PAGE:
Older Adult Rental Assistance Programs

Getting adequate and affordable housing is a major concern for older adults. Older adults often have limited incomes, less mobility, and increased expenses related to their health care. They are also more susceptible to abuse and financial exploitation.

Adequate housing for older adults should, at least, meet the following criteria:

  • Located in a safe area
  • Near transportation, grocery stores, and health care facilities or medical providers
  • Adequate heating, air conditioning, and ventilation
  • Meet housing, health, and safety code requirements
  • Accommodations for mobility issues or other disabilities (ramps, handrails, etc.)
  • Cost no more than 30% of an older adult's income

Older adults often face challenges in locating adequate housing they can afford. For those 65 years of age or older, finding low-income housing is an added challenge on top of health care and mobility issues.

To avoid eviction or foreclosure, older adults are often forced to make significant tradeoffs. This means cutting back on food, transportation, and medical expenses.

Fortunately, several resources are available to help older adults find affordable housing. One resource is older adult rental help programs.

What Types of Elderly Rental Assistance Programs Are Available?

Not all older adults can afford long-term care or caregivers. Senior centers and nursing homes are extremely expensive. For this reason, federal and state governments give rental assistance to low-income older adults. This is primarily through affordable housing or various housing voucher programs.

This help is generally provided by the federal Department of Housing and Urban Development (HUD). It is then administered by local Public Housing Authorities (PHAs).

Affordable Housing Basics

Affordable housing is available to low-income families. This includes those who qualify as elderly or disabled.

Typically, tenants will not pay more than 30% of their monthly income for an affordable housing unit. Local PHAs that receive federal government funding own and operate such housing.

To be eligible for affordable housing, you must:

  • Be 62 or older
  • Have an annual income that's no more than the "lower income" limit for the geographical area

Lower income limits are published annually by HUD. There are also exceptions for those 55 or older.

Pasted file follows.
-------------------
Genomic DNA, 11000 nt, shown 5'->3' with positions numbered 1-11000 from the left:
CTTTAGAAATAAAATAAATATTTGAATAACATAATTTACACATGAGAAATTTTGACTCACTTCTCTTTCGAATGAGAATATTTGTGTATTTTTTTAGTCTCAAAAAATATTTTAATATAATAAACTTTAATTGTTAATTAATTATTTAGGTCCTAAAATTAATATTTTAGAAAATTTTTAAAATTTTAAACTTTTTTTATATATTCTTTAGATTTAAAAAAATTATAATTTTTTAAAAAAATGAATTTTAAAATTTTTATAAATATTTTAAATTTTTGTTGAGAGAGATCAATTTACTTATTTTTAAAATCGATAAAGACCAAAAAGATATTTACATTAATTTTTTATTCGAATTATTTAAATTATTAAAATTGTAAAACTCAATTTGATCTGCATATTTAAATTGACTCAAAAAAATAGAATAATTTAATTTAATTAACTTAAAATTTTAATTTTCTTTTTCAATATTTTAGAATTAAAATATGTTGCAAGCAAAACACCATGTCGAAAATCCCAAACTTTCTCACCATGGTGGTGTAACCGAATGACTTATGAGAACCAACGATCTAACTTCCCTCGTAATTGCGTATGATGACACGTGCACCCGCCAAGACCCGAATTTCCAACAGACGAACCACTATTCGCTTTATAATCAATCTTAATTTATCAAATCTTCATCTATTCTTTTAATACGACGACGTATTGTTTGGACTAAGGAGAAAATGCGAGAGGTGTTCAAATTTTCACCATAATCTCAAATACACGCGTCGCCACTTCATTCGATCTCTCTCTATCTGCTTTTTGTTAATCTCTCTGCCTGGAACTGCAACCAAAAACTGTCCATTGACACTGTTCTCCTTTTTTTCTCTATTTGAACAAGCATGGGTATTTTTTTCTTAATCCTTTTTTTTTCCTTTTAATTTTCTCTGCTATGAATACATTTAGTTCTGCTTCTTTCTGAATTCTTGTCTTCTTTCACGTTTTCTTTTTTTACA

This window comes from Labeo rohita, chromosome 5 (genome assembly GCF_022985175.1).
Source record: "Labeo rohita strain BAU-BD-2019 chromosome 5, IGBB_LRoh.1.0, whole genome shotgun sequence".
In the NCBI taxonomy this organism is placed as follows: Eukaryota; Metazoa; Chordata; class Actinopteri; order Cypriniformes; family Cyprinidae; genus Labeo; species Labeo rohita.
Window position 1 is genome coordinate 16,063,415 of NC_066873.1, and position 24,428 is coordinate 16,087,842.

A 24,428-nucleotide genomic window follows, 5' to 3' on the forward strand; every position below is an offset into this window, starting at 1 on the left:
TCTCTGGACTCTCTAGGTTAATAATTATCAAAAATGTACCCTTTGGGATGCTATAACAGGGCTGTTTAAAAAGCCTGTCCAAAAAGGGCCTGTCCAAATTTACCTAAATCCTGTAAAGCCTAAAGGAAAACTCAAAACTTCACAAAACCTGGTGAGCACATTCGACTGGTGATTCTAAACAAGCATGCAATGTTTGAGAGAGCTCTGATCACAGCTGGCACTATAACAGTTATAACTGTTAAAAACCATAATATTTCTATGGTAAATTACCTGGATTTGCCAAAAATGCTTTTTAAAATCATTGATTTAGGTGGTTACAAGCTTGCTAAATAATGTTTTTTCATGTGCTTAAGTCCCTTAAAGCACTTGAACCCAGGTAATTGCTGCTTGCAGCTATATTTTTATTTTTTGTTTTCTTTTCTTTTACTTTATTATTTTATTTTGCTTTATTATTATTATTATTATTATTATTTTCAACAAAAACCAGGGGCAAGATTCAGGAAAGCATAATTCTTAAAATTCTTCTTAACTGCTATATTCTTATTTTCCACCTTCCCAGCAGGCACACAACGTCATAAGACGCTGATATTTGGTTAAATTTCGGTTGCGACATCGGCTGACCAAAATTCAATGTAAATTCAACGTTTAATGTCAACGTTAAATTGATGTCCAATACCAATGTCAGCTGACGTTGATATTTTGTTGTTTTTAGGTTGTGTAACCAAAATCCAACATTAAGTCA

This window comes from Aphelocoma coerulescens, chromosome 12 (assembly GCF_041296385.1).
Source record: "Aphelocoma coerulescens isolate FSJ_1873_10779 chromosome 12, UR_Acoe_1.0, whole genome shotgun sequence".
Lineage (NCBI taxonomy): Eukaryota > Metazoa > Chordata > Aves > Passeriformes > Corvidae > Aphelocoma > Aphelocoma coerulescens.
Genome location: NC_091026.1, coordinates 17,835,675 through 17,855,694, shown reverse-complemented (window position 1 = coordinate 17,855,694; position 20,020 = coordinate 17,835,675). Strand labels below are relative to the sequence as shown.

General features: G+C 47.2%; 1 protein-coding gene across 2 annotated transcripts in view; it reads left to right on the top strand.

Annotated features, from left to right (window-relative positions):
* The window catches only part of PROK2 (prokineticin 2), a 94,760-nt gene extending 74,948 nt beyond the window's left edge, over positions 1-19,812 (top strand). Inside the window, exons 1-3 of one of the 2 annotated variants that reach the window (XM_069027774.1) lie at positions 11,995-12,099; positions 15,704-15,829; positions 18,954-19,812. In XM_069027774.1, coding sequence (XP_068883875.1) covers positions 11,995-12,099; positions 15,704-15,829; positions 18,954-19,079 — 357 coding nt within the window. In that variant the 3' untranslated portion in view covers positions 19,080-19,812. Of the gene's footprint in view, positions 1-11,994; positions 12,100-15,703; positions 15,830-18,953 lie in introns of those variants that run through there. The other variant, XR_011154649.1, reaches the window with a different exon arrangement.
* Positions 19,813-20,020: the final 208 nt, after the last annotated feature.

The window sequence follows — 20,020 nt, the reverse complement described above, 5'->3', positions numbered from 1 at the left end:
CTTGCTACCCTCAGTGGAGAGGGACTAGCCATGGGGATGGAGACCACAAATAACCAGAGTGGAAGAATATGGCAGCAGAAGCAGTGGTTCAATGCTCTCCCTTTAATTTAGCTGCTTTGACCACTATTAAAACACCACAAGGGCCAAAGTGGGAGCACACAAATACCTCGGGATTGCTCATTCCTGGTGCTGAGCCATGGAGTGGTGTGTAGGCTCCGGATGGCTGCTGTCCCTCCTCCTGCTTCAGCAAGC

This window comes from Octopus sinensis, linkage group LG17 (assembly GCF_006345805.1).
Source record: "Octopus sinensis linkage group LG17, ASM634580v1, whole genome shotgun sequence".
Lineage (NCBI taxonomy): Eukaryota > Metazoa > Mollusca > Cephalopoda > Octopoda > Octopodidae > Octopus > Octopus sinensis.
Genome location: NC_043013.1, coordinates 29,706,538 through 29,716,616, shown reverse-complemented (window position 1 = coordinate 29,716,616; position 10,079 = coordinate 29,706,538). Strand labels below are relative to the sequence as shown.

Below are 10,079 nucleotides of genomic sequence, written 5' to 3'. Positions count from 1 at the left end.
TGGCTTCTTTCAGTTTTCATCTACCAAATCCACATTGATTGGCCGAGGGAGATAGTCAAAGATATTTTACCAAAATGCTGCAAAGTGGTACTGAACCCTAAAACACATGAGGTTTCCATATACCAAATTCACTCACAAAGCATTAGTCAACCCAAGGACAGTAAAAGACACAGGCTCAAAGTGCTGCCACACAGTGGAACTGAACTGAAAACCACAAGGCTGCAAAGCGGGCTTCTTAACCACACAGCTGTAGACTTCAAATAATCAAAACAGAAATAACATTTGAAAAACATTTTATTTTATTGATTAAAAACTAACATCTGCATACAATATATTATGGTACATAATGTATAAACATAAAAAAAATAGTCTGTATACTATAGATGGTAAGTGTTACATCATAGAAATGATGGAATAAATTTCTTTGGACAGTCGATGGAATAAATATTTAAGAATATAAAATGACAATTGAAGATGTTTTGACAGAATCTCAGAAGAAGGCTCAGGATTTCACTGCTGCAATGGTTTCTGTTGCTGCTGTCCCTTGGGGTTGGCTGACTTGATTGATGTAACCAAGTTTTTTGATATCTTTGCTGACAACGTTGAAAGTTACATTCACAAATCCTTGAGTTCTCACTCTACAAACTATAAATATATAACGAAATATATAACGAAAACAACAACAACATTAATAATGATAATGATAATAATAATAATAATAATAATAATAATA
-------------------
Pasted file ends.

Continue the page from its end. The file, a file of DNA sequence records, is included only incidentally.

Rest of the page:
Housing Voucher Program Basics

Housing voucher programs involve rental assistance for private market rental units. One example is the Housing Choice Voucher Program (formerly called "Section 8" ) run by HUD.

The PHAs pay the voucher directly to property owners. The resident pays the difference owed on the rent.

These programs involve a greater variety of housing options. Older adults can choose their preferred housing location from the private market. But, the property owner must agree to the voucher program's terms.

To be eligible for the Housing Choice Voucher Program, an adult must be 62 or older. They must also meet the "Very Low-Income Limit" for the geographical area. These limits are published annually by HUD.

Income Eligibility

HUD determines income eligibility for either affordable housing or housing voucher programs. HUD will look to the following sources:

  • Wages, salaries, overtime, commission, fees, tips, and bonuses (before any payroll deductions)
  • The net income from a business
  • Interest, dividends, and any other net income from real or personal properties
  • Payments from Social Security, Medicaid and Medicare, retirement funds, disability, or death benefits
  • Payments in lieu of earnings (unemployment, worker's compensation, severance pay, etc.)
  • Welfare
  • Access to public benefits such as veterans' benefits, unemployment compensation, and Supplemental Security Income (SSI)
  • Alimony or child support
  • Regular contributions or gifts from persons not residing with the applicant

How Do I Apply for a Rental Assistance Program?

If you or an older adult needs rental help, contact your local PHA to determine eligibility and submit an application.

You can locate a PHA near you by searching for resources by state on HUD's website.

You can also contact an attorney focused on government benefits. They can teach you more about federal and state rental assistance programs available to you. To find an attorney near you, see FindLaw's attorney directory.

Resources for Older Adults

Contact your state's human service or social service agency for additional information on rental assistance programs available to older adults at the state level.

For general information on fair housing and tenant rights, see FindLaw's Tenant Rights. For general information on housing discrimination, including age discrimination, see FindLaw's Housing Discrimination: FAQs.

Legal Help

Most states offer free legal services or legal aid to help older adults navigate a state's rental assistance program. It is helpful to have legal help when going through the eviction process. Contact a tenant rights attorney near you for legal advice and legal representation.

Contact your state's legal assistance program if you cannot afford to hire an attorney. The Area Agencies on Aging (AAA) Eldercare locater is also a great legal resource for older adults facing legal issues.

Lastly, if you or someone you know suffers from elder abuse, contact Adult Protective Services or your local long-term care ombudsman program immediately. Many states also have a toll-free elder abuse hotline. Once you have reported the abuse, consult with an elder law attorney near you.

Was this helpful?

Can I Solve This on My Own or Do I Need an Attorney? 

  • For situations involving housing, it’s best to ask an attorney their opinion
  • Legal cases with rentals or facilities are rarely cut and dry
  • Get customized advice and ask your legal questions
  • Many attorneys offer a free consultation

 If you need an attorney, find one right now